Electronic cigarettes (e-cigarettes) are battery operated devices that heat a liquid (called ‘e-liquid’) to produce a vapour that users inhale. Although their composition varies, e-liquids typically contain a range of chemicals, which may include nicotine.
E-cigarettes are a topic of contention, with experts disagreeing about their safety and whether they can minimise harm to smokers or help them to quit smoking all together. Concerns have also been raised about the potential for e-cigarettes to undermine existing tobacco-control measures, by renormalising smoking, or providing young people with an alternative entryway into nicotine addiction and tobacco cigarette smoking.
Safety and efficacy: CEO statement on E-cigarettes
The NHMRC CEO has issued a statement on e-cigarettes to help consumers and policy-makers to understand the current evidence for their safety and efficacy.
It concluded that there is currently insufficient evidence to support claims that electronic cigarettes are safe, and further research is needed to enable the long-term safety, quality and efficacy of e-cigarettes to be assessed.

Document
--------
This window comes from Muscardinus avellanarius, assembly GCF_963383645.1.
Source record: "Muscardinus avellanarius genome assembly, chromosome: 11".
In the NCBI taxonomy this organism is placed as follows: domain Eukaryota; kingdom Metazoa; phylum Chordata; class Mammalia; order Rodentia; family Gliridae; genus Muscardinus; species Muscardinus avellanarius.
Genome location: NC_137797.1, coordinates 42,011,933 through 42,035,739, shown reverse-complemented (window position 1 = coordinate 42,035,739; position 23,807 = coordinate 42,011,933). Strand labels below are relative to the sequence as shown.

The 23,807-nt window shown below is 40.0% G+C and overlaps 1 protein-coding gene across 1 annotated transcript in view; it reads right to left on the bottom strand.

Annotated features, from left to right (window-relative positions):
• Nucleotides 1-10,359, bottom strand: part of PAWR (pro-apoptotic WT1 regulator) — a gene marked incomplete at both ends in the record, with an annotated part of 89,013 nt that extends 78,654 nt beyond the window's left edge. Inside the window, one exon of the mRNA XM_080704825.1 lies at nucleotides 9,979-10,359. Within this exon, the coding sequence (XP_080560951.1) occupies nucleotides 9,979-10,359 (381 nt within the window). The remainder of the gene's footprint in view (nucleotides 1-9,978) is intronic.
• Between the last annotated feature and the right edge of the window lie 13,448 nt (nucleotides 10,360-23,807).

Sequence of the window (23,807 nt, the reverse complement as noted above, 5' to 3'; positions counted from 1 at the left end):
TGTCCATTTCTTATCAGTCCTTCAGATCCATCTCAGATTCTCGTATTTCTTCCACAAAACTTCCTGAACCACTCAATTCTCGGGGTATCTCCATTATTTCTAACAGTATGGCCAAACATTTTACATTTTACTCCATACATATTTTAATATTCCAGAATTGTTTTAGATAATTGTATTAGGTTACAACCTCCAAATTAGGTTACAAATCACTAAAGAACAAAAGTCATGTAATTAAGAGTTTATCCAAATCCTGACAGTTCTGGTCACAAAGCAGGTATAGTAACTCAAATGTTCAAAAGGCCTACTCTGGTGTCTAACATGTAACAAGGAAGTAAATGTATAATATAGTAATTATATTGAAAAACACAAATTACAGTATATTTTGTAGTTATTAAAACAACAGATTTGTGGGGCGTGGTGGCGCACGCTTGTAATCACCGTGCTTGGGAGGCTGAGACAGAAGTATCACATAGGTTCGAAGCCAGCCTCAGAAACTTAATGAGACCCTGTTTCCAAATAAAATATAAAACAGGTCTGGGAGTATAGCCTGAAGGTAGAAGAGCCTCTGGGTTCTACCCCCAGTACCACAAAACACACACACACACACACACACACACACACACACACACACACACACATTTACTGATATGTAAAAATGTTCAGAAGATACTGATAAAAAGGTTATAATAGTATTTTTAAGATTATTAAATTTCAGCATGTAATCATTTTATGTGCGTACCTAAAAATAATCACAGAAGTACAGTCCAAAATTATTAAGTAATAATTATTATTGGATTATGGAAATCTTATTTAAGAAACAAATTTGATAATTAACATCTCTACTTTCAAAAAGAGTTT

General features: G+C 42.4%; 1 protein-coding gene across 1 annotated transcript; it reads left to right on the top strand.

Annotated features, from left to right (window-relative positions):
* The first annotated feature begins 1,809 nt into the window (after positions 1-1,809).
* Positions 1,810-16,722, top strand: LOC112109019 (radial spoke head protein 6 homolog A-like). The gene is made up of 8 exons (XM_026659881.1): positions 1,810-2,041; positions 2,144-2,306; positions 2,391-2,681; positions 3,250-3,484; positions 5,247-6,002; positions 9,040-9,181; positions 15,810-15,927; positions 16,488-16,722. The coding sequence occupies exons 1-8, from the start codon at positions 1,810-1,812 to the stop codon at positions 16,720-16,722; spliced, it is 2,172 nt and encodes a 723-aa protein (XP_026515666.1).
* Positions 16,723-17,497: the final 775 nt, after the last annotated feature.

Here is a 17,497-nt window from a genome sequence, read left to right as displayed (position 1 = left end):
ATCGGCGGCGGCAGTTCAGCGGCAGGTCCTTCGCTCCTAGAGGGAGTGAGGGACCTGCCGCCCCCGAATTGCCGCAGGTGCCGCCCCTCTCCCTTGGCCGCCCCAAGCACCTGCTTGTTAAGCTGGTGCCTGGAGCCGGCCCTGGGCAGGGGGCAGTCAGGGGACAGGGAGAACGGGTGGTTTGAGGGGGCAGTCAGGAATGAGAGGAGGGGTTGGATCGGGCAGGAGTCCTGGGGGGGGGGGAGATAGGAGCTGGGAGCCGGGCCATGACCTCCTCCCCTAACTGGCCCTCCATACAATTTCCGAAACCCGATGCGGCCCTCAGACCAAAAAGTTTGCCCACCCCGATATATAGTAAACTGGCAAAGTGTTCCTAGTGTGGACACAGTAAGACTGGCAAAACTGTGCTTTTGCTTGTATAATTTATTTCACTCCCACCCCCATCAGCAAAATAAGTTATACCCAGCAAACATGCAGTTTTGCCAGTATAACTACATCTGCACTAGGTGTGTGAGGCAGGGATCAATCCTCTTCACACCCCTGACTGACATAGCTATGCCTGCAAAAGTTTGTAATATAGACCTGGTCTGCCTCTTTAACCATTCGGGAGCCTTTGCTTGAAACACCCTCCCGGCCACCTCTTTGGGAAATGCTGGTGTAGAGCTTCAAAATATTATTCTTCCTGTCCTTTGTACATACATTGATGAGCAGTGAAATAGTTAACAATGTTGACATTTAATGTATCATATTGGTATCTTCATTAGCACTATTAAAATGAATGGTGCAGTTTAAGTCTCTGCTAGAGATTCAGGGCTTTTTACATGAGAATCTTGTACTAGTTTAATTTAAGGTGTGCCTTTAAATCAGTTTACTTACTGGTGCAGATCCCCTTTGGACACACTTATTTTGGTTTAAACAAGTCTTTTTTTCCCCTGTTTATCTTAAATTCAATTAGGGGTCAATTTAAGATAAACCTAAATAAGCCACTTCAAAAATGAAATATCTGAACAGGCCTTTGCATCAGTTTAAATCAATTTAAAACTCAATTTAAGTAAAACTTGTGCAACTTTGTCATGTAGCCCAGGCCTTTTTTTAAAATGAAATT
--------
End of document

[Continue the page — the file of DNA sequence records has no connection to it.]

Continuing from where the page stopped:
The Statement was issued on 3 April 2017, and replaces the 2015 CEO Statement, which has been updated to reflect recently published evidence.
NHMRC funded research
NHMRC has funded 9 grants, committing over $8.3 million for research into e‑cigarettes to investigate the:
- efficacy of e-cigarettes for smoking cessation, including amongst disadvantaged and vulnerable populations
- health effects of e-cigarettes
- potential impact of e-cigarettes on smoking uptake, and
- effect of new media platforms on e-cigarette promotion and consumer behaviour.